[Speex-dev] How does the jitter buffer "catch up"?

Thorvald Natvig speex at natvig.com
Sun Sep 18 09:25:21 PDT 2005

> Is is possible to give a short hint about how the jitter buffer would
> "catch up" when network condition have been bad and then get better?
> I'm using the jitter buffer with success now, but sometimes I have a
> long delay that's caused by bad network conditions and then later when
> the conditions get better, I would think we would want the audio to
> gradually catch up with real-time to minimize the latency in the voice?
> Is it not realistic to expect the jitter buffer to do this sort of
> "catching up" (of course doing so by "skipping" some of the older
> received audio I guess)?
> I understand the basic idea of the jitter.c code but am aparently not
> bright enough to get the whole point of the short- and long-term margin
> values etc. Just wonder if it's possible to get a short description of
> each of these variables, their purpose and how they apply to the whole
> jitter buffer functionality?
> Thank you very much.
> Baldvin

FYI: The below is just my interpretation of the code, I might be wrong.

Each time a new packet arrives, the jitter buffer calculates how far ahead 
or behind the "current" timestamp it is; this is called arrival_margin. 
The  "current" timestamp is simply the last frame successfully decoded.

It maintains a list of bins for margins, this is short and longterm 

Think of the bins like this:

-60ms -40ms -20ms 0ms +20ms +40ms +60ms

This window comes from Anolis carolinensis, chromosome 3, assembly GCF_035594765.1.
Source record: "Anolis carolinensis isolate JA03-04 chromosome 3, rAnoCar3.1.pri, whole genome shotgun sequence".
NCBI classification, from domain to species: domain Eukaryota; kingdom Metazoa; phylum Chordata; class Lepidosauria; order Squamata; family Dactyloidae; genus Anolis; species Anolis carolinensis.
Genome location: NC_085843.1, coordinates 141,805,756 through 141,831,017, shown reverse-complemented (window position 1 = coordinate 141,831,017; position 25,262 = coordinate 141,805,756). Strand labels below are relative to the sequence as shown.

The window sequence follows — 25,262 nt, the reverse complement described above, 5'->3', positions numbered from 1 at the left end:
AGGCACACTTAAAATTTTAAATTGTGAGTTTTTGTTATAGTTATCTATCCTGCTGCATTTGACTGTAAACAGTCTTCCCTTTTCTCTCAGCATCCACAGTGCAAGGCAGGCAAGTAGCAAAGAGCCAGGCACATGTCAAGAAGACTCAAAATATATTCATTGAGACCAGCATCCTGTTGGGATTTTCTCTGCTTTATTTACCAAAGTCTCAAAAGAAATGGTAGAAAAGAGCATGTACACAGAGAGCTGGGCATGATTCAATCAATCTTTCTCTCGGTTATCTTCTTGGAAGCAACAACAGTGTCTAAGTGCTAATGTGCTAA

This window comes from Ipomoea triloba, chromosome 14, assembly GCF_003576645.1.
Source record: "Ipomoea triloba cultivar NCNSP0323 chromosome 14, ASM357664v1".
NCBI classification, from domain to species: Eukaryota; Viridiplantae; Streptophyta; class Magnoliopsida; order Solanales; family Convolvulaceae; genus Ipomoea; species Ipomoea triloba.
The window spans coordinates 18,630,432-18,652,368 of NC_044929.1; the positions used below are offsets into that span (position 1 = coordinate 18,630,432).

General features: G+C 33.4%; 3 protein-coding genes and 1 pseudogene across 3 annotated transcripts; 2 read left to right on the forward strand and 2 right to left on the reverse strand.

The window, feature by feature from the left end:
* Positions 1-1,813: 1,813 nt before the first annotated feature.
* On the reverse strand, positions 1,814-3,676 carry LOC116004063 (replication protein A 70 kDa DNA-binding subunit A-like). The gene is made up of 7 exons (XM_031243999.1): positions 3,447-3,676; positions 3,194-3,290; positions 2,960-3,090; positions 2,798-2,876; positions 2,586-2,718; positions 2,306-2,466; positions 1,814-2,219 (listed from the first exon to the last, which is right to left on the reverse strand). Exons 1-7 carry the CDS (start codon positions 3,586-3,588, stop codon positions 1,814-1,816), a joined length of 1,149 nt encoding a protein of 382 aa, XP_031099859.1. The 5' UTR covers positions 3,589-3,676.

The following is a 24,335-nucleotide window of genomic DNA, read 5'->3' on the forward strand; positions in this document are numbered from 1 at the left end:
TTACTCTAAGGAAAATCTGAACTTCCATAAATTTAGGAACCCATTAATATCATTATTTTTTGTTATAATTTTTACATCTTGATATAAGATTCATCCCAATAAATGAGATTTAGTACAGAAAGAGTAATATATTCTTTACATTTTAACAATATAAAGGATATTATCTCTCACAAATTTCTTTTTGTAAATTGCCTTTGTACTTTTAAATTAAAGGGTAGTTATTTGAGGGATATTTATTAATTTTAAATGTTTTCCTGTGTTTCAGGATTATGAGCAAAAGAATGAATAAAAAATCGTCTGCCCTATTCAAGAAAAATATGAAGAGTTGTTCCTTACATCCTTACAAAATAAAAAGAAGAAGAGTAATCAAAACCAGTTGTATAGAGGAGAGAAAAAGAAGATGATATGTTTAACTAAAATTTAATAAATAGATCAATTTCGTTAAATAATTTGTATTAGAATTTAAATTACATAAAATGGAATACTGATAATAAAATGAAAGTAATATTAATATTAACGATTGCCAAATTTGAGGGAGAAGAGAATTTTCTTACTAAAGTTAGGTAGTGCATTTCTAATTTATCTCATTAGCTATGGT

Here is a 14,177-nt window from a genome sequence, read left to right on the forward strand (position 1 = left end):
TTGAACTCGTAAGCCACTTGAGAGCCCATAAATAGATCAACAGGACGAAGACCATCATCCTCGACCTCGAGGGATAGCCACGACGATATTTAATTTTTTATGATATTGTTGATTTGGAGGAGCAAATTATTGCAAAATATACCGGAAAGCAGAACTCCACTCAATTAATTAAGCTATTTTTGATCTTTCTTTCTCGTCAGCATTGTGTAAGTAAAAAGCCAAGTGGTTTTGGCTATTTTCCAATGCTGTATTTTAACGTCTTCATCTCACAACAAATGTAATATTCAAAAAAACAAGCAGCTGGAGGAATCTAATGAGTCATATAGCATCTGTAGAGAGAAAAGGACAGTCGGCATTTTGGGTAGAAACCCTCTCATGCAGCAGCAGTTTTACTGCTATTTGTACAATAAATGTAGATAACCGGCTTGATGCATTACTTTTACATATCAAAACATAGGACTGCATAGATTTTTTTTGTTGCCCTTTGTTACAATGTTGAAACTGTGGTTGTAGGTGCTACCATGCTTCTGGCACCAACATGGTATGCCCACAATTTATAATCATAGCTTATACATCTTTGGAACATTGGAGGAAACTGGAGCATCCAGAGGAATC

when a packet arrives, the margin matching it's arrivel_margin is 
increased, so if this packet was 40ms after the current timestamp, the 
40ms bin would be increased. If this packet arrived 60ms too late (and 
hence is useless), the -60ms bin would increase.

early_ratio_XX is the sum of all the positive bins.
late_ratio_XX is the sum of all the negative bins.

The difference between _long and _short is just how fast they change.

If a packet has timestamp outside the bins, it's not used for calculation.

Now, clearly, if early_ratio is high and late_ratio is very low, the 
buffer is buffering more than it needs to; it will skip a frame to reduce 
latency. Alternately, if late_ratio is even marginally above 0, more 
buffering is needed, and it duplicates a frame. This decision is done when 

Depending on your chosen transmission method, during network hiccups 
you'll either have lost packets or they'll come in a burst when the 
network conditions restore themselves. In either case, after missing 20 
packets or so the jitter buffer will prepare to "reset", and it's new 
current timestamp will be the timestamp on whatever packet arrives. It 
will also hold decoding until at least buffer_size frames have arrived.

Since it sounds like you're using reliable transmission (packets are not 
lost), what will happen is that there's a whole stream of packets suddenly 
arriving, and they'll fill up the buffer much much faster than it's 
emptied. In fact, you're likely to fill it so fast the buffer runs out of 
room, meaning the first few packets gets dropped to make room for the 
later ones. However, as the current timestamp was set to the first 
arriving packet, the decoder won't find the packet it's looking for, 
meaning the jitter buffer will soon reset again.

So no, it doesn't "catch up", it tries to keep latency to an absolute 
minimum whatever the circumstances, so most of the late frames will be 

To achieve the effect you're describing, you'd need to increase
SPEEX_JITTER_MAX_BUFFER_SIZE to the longest delay you're expecting, and 
then inside the block on line 231 (which says)
    if (late_ratio_short + ontime_ratio_short < .005 && late_ratio_long + 
ontime_ratio_long < .01 && early_ratio_short > .8)
.. add something that multiplies all the magins with 0.75 or so at the 
end. This will force the jitter buffer to only skip 1 frame at a time and 
wait a bit before it skips the next one.

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